I’m Carin Meier, I’m the author of Living Clojure. I’m interested in Machine Learning, AI, and more generally any interesting way to think about the world and computation, like Chemical Computing and Genetic Programming. I’ve also dabbled in controlling robots with Clojure as well.
I’m in the US in Ohio (EST) where I’ll be answering any questions throughout the day and tomorrow morning. Let me grab a cup of tea and
Hi Carin, thanks for doing this!
I know you’re interested in deep learning with Clojure - have you been doing anything with both of these recently? Have you had the opportunity to use them in practice?
I’ve been recently started building a cardboard pinball machine to give my 5yo son a taste of making stuff, electronics and a touch of what you can do with programming. I’m using an Arduino for the project, but I would much rather be working in Clojure to build it all, since that would be a whole lot easier to teach later on…
What do you see happening in the area of realtime systems for Clojure? Would it be possible to work at realtime speeds (like arduino), but still be coding in Clojure?
I really like Spheros. There is a good api via bluetooth for general hacking and having fun. For more structured teaching of children, there is even a Educational Sphero that is see through and comes with a app that has drag and drop programming blocks, which is fantastic for younger children.
I prefer higher level robot platforms because I’m more interested in doing complex operations rather than focusing on lower level operations (like teaching a hexapod to walk )
I started off hacking Roombas, then moved to AR Drones and Spheros. The lowest level I’ve worked with was a hexapod robot that I built from scratch Hexapod.
I think your chemical computing blog post and repo are amazing. It really highlights the playful, exploratory nature of clojure(script) as a lisp. I was wondering if you had any other explorations like this in the pipeline.
I’ve been spending quite a bit of time trying to teach myself about the field and just keep up with it. Things move so fast!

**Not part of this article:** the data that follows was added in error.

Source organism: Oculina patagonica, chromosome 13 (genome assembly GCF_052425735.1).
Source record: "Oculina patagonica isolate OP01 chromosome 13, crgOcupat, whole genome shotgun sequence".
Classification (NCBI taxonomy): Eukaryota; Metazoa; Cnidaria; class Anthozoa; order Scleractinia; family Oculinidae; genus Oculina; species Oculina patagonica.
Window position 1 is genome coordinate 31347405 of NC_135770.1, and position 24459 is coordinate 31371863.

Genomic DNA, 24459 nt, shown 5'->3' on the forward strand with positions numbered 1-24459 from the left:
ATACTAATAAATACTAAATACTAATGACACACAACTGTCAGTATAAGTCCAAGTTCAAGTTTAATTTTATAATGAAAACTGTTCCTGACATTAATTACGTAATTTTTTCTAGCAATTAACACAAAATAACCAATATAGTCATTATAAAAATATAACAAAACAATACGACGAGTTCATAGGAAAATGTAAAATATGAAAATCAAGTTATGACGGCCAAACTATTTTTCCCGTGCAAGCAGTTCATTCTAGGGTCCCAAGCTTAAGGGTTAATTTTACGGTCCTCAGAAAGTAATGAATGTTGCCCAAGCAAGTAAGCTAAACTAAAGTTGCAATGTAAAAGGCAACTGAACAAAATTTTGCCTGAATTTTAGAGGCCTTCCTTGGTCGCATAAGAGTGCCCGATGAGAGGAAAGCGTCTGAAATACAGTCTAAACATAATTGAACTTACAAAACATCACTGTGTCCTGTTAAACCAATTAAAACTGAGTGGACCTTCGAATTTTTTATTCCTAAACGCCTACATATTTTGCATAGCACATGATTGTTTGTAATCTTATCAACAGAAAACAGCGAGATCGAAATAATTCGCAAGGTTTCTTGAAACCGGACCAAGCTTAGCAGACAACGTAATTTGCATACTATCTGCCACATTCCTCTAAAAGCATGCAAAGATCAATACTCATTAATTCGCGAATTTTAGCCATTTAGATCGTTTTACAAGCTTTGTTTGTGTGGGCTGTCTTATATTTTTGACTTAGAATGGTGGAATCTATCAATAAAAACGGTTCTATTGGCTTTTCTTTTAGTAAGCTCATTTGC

Recently, I’ve put some of that knowledge into action by helping to contribute some new activation functions to the Cortex project from academic papers. If you are interested in deep learning and contributing, I would recommend taking look. It is a great project and one that is open and welcoming to new comers.
One of my goals is to help Clojure gain traction in the Deep Learning community, so one of my newest personal projects is to help build a Clojure bridge with MXNet by creating a Clojure module to contribute to the Apache project based off of the Scala version. MXNet is not as popular right now as TensorFlow or PyTorch, but AWS has thrown it’s weight behind it so I think it will continue to grow in the future. I’m still in the early days of development, but hope to have something to share soon.
As far as using Deep Learning in a work setting, I haven’t had the opportunity yet - but of course, I’d love to.
When I was working with my hexapod, I was programming to the XBee via the serial port with Clojure https://github.com/gigasquid/clj-hexapod. I could give it a command in the repl to move forward and it would do it.
I haven’t tried, but I think you can do a similar thing with Ardunio and the serial port clj-hexapod. If I was going to start hacking in that direction, I would try out something like blog post, which should allow sending command from the repl real-time to the board.
The pinball machine sounds like a lot a fun. Good luck!